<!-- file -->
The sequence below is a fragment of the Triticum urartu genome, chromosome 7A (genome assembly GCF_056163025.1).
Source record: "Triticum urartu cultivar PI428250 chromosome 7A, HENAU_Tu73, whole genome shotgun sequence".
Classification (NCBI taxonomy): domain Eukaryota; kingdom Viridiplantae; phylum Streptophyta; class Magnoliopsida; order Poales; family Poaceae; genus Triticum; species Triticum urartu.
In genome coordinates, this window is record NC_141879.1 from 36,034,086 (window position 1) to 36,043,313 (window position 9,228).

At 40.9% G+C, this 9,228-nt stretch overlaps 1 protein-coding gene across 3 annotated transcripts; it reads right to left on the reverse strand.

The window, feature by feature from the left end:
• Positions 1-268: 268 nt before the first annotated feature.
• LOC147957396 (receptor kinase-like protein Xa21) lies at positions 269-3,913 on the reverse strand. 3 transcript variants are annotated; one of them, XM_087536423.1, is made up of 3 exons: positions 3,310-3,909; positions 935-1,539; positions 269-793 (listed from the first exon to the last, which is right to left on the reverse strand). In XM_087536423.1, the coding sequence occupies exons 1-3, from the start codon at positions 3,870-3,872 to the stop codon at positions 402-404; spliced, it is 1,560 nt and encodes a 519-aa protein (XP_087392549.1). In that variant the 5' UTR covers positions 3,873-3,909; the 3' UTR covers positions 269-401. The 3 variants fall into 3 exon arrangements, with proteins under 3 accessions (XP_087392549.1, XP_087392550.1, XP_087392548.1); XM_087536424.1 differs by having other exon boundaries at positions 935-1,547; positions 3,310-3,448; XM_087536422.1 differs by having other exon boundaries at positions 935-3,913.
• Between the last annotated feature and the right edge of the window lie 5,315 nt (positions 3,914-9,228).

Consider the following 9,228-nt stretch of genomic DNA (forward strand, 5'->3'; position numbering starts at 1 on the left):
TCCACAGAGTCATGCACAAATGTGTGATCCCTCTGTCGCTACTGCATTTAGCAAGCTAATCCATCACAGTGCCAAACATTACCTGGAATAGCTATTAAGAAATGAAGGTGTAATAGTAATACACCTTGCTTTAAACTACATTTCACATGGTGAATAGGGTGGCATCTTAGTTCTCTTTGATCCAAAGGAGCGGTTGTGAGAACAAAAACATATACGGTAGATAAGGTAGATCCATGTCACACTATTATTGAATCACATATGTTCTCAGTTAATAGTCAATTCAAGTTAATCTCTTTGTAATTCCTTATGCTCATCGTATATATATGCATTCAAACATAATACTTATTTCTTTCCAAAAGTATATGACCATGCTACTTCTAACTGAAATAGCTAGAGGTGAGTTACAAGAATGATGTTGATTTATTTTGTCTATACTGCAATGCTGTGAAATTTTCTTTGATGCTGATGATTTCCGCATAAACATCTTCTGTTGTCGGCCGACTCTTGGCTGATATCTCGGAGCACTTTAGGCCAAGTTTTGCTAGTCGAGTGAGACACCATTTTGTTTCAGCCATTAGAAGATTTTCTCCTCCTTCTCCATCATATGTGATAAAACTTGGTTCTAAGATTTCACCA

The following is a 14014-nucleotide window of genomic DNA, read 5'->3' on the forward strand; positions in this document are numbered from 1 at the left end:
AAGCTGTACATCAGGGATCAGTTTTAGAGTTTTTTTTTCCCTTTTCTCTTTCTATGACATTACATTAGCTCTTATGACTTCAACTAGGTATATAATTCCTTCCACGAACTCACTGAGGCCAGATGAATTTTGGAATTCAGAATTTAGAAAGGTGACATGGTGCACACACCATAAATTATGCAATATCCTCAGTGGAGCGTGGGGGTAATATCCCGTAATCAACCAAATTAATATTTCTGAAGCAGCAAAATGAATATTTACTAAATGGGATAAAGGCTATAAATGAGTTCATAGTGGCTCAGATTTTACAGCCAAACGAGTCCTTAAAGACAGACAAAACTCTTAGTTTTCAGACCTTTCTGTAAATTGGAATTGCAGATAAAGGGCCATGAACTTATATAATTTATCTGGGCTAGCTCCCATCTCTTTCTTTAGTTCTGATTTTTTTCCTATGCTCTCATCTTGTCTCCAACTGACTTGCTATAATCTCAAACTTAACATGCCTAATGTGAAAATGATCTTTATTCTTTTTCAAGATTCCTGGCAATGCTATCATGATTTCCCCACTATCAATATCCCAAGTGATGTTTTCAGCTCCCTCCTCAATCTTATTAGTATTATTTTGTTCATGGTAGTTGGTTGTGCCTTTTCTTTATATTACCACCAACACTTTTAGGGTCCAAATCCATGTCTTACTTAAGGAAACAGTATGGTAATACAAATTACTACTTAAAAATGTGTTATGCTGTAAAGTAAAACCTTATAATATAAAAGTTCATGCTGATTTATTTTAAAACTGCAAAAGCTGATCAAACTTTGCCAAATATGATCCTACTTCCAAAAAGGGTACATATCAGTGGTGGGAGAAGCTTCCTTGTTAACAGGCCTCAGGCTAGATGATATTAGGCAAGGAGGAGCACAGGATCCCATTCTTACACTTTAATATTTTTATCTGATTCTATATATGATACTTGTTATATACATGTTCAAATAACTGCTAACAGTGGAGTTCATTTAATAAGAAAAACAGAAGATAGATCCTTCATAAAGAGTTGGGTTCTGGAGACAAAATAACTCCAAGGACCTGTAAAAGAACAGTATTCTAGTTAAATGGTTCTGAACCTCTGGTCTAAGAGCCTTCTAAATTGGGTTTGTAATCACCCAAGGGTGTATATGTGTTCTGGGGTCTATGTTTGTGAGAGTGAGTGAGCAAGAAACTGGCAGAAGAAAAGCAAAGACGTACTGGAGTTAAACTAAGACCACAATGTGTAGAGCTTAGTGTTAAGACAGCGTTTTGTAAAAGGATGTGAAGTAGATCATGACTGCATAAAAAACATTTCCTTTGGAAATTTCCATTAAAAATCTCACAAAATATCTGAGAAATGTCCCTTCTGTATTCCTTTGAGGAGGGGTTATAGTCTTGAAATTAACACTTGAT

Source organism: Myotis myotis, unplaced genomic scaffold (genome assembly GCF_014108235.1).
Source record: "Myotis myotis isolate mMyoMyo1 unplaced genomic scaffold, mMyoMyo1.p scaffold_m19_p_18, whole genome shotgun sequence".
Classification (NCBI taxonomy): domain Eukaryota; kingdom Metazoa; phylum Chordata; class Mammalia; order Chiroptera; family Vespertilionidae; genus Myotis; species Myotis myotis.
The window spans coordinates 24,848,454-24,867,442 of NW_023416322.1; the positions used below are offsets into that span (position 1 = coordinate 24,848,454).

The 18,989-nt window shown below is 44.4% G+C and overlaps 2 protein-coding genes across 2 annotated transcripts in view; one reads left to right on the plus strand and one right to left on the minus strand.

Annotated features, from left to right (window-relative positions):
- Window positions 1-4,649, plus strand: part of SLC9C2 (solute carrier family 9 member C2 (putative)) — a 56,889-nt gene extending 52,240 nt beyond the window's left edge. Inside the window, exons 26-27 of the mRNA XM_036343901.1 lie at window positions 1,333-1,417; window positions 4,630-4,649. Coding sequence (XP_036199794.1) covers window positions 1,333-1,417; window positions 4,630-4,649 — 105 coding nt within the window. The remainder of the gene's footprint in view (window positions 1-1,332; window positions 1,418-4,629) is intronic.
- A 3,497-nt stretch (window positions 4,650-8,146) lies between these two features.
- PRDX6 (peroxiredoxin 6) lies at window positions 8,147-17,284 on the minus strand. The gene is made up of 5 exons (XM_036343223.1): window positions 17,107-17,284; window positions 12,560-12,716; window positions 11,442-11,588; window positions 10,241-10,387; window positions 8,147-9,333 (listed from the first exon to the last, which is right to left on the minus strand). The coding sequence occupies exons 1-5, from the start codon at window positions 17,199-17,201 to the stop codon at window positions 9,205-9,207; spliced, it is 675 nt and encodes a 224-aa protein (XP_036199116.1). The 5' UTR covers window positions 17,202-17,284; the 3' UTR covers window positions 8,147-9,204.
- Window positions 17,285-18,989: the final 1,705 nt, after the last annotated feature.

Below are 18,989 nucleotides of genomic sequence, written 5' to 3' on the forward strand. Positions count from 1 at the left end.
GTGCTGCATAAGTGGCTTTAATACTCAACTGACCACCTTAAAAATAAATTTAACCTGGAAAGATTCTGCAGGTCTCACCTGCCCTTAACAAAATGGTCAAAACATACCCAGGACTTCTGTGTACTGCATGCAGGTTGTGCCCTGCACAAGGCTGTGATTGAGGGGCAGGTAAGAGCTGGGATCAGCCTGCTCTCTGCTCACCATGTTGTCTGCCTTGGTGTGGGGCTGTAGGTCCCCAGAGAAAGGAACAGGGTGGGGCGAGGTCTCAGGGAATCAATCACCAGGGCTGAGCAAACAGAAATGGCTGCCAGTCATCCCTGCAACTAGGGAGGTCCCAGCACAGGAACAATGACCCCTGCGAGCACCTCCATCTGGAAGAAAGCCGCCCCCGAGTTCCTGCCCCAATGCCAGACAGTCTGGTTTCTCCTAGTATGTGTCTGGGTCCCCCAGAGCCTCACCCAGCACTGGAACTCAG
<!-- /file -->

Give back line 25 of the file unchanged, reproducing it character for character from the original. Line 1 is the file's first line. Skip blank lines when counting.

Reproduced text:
GTGCTGCATAAGTGGCTTTAATACTCAACTGACCACCTTAAAAATAAATTTAACCTGGAAAGATTCTGCAGGTCTCACCTGCCCTTAACAAAATGGTCAAAACATACCCAGGACTTCTGTGTACTGCATGCAGGTTGTGCCCTGCACAAGGCTGTGATTGAGGGGCAGGTAAGAGCTGGGATCAGCCTGCTCTCTGCTCACCATGTTGTCTGCCTTGGTGTGGGGCTGTAGGTCCCCAGAGAAAGGAACAGGGTGGGGCGAGGTCTCAGGGAATCAATCACCAGGGCTGAGCAAACAGAAATGGCTGCCAGTCATCCCTGCAACTAGGGAGGTCCCAGCACAGGAACAATGACCCCTGCGAGCACCTCCATCTGGAAGAAAGCCGCCCCCGAGTTCCTGCCCCAATGCCAGACAGTCTGGTTTCTCCTAGTATGTGTCTGGGTCCCCCAGAGCCTCACCCAGCACTGGAACTCAG